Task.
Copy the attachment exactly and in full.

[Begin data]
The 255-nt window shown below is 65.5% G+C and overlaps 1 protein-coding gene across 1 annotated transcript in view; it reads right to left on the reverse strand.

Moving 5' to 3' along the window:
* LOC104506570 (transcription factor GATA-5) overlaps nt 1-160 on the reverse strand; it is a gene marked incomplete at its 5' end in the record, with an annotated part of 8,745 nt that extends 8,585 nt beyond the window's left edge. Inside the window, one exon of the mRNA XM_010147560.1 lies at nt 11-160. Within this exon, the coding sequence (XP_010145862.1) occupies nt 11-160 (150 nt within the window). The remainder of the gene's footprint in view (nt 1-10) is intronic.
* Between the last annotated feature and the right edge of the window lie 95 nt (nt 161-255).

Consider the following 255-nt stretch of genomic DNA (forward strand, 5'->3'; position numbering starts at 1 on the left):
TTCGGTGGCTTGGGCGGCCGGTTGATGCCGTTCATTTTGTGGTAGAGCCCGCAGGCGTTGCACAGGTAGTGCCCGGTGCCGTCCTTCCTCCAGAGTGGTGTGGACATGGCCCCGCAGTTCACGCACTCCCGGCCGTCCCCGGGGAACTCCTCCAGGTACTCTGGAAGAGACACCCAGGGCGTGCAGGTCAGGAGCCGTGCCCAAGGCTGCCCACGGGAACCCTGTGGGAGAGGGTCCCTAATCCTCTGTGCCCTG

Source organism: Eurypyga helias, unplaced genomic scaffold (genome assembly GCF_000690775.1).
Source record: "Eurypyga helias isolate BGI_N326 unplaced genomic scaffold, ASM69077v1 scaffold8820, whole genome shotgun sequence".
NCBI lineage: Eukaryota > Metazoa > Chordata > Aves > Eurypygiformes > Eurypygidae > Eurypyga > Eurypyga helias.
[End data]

The 255-nt window shown below is 65.5% G+C and overlaps 1 protein-coding gene across 1 annotated transcript in view; it reads right to left on the reverse strand.

Moving 5' to 3' along the window:
* LOC104506570 (transcription factor GATA-5) overlaps nt 1-160 on the reverse strand; it is a gene marked incomplete at its 5' end in the record, with an annotated part of 8,745 nt that extends 8,585 nt beyond the window's left edge. Inside the window, one exon of the mRNA XM_010147560.1 lies at nt 11-160. Within this exon, the coding sequence (XP_010145862.1) occupies nt 11-160 (150 nt within the window). The remainder of the gene's footprint in view (nt 1-10) is intronic.
* Between the last annotated feature and the right edge of the window lie 95 nt (nt 161-255).

Consider the following 255-nt stretch of genomic DNA (forward strand, 5'->3'; position numbering starts at 1 on the left):
TTCGGTGGCTTGGGCGGCCGGTTGATGCCGTTCATTTTGTGGTAGAGCCCGCAGGCGTTGCACAGGTAGTGCCCGGTGCCGTCCTTCCTCCAGAGTGGTGTGGACATGGCCCCGCAGTTCACGCACTCCCGGCCGTCCCCGGGGAACTCCTCCAGGTACTCTGGAAGAGACACCCAGGGCGTGCAGGTCAGGAGCCGTGCCCAAGGCTGCCCACGGGAACCCTGTGGGAGAGGGTCCCTAATCCTCTGTGCCCTG

Source organism: Eurypyga helias, unplaced genomic scaffold (genome assembly GCF_000690775.1).
Source record: "Eurypyga helias isolate BGI_N326 unplaced genomic scaffold, ASM69077v1 scaffold8820, whole genome shotgun sequence".
NCBI lineage: Eukaryota > Metazoa > Chordata > Aves > Eurypygiformes > Eurypygidae > Eurypyga > Eurypyga helias.